You make a headstone from tongue depressors and card stock. Give another hug.

You write the name of the departed. Erase it because it did not come out perfectly. Write. Erase. Write once more.

You draw a picture and told it “doesn’t even look like him.”

You are saved by a photo from the bowels of phone memory–a snapshot of happier times.

You give more hugs. Another tissue.

You stay with. You listen. You know that no small loss is small. That no one is truly replaceable, that loss is confusing and brings along with it the worry of losses far bigger and questions too scary for words. You don’t go where the child does not take you. You comfort, you understand.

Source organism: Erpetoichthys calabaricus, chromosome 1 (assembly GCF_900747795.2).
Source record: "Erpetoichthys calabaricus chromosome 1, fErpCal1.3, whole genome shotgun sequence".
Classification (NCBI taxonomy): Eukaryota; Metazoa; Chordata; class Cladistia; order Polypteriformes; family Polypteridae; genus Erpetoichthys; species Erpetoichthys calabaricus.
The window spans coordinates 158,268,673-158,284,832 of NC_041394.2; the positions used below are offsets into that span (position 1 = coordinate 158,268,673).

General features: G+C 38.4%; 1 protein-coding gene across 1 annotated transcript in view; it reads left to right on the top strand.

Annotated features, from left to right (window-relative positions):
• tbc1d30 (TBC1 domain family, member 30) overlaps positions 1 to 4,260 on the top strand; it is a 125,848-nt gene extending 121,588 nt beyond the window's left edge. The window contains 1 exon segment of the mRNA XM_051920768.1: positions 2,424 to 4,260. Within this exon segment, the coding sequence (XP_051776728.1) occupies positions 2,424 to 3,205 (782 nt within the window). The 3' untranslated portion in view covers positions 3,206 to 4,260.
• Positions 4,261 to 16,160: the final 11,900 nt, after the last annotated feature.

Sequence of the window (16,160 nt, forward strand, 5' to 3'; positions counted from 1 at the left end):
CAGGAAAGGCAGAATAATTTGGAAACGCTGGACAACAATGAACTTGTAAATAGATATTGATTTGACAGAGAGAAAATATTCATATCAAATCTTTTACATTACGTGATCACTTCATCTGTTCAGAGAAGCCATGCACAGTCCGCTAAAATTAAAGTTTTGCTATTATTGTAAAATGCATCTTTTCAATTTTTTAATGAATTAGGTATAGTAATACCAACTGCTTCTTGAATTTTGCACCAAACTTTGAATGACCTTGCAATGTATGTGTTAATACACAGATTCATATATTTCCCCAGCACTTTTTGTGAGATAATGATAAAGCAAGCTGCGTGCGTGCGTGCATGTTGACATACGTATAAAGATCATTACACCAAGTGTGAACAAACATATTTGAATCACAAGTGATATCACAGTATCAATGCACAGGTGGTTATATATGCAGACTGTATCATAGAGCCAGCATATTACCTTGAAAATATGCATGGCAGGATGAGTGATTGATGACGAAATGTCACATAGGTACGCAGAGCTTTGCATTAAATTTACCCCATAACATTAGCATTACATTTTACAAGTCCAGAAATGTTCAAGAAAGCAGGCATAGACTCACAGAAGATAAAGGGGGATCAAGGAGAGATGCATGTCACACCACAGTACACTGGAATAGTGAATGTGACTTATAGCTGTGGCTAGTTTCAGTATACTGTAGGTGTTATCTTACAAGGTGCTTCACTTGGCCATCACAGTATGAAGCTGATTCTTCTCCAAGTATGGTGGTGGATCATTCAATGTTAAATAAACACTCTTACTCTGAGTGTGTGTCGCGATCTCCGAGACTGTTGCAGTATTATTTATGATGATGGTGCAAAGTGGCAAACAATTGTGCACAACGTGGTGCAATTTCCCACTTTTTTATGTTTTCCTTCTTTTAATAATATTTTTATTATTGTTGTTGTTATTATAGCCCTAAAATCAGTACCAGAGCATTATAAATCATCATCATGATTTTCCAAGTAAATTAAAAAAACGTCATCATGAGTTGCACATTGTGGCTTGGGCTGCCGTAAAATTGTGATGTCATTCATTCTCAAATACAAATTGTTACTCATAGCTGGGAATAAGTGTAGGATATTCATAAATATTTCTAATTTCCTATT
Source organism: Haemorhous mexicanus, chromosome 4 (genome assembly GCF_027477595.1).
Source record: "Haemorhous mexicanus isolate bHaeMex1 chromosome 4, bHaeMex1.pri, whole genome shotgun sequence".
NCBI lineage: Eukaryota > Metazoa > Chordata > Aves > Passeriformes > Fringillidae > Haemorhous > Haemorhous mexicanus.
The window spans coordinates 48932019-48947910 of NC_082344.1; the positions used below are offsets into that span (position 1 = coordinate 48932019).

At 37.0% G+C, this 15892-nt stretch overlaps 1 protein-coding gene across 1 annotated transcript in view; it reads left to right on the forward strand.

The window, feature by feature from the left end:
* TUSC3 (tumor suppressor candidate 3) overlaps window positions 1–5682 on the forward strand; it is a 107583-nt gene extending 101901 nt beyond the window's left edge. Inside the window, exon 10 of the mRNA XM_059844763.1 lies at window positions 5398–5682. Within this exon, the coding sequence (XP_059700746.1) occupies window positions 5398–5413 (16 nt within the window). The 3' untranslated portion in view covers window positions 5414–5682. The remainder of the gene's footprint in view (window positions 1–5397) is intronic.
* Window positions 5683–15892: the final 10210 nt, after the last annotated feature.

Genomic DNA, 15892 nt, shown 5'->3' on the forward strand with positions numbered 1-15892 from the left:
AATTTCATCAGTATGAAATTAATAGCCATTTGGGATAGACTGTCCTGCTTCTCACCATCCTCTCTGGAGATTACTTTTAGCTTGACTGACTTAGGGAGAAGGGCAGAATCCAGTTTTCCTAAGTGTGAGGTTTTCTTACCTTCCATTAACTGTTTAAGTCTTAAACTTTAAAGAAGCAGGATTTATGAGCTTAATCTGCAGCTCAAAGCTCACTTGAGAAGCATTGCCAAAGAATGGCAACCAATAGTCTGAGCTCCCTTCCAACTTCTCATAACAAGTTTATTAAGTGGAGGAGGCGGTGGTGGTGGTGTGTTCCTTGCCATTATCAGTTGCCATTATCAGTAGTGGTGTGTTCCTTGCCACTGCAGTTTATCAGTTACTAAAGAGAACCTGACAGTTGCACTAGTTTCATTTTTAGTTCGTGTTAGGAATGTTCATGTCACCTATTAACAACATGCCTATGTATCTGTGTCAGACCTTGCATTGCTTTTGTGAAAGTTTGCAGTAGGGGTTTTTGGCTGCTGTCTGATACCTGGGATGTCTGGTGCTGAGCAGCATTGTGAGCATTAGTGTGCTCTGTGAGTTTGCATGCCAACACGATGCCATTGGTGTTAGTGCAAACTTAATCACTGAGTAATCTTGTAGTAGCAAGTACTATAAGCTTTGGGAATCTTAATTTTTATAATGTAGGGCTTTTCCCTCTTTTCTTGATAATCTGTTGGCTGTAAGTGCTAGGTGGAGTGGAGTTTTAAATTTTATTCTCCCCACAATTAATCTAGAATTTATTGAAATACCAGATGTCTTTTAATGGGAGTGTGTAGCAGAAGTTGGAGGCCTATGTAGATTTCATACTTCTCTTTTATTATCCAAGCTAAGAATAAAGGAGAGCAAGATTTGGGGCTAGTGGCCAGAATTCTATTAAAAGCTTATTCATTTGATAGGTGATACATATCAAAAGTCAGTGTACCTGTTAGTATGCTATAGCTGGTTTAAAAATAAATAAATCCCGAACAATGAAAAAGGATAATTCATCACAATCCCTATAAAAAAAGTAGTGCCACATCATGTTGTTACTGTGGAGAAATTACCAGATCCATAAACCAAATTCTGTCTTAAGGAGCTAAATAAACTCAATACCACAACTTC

What do you do with a grieving child?

You listen. You hug.

You promise not to forget.

You tuck the drawing in the folder (“but be careful”) to keep it safe.

And you use a tissue yourself, when the child wonders aloud if dead fish get to have wings and continues to answer himself:  “Yeah, because they have fins, so Benny was already half-angel.”

beta fish

On Nov.7–Making Peace with Suicide–a recommended new and powerful book!

Launching November 7, 2014!

Making Peace with Suicide: A Book of Hope, Understanding, and Comfort

By: Adele Ryan McDowell, PhD

Sometimes a new book comes along that deserves a special shout out–this is one !

I am delighted to help spread the word about Adele McDowell’s new, powerful, and heart opening book.

I’ve known Adele for almost 18 years now, and she is the real deal: knowledgeable, compassionate, deeply empathetic, super-sensitive, and down-to-earth. She understands human suffering and human potential, the depths of pain and the triumphs of spirit, the reality of trauma and the tangible hold of hope.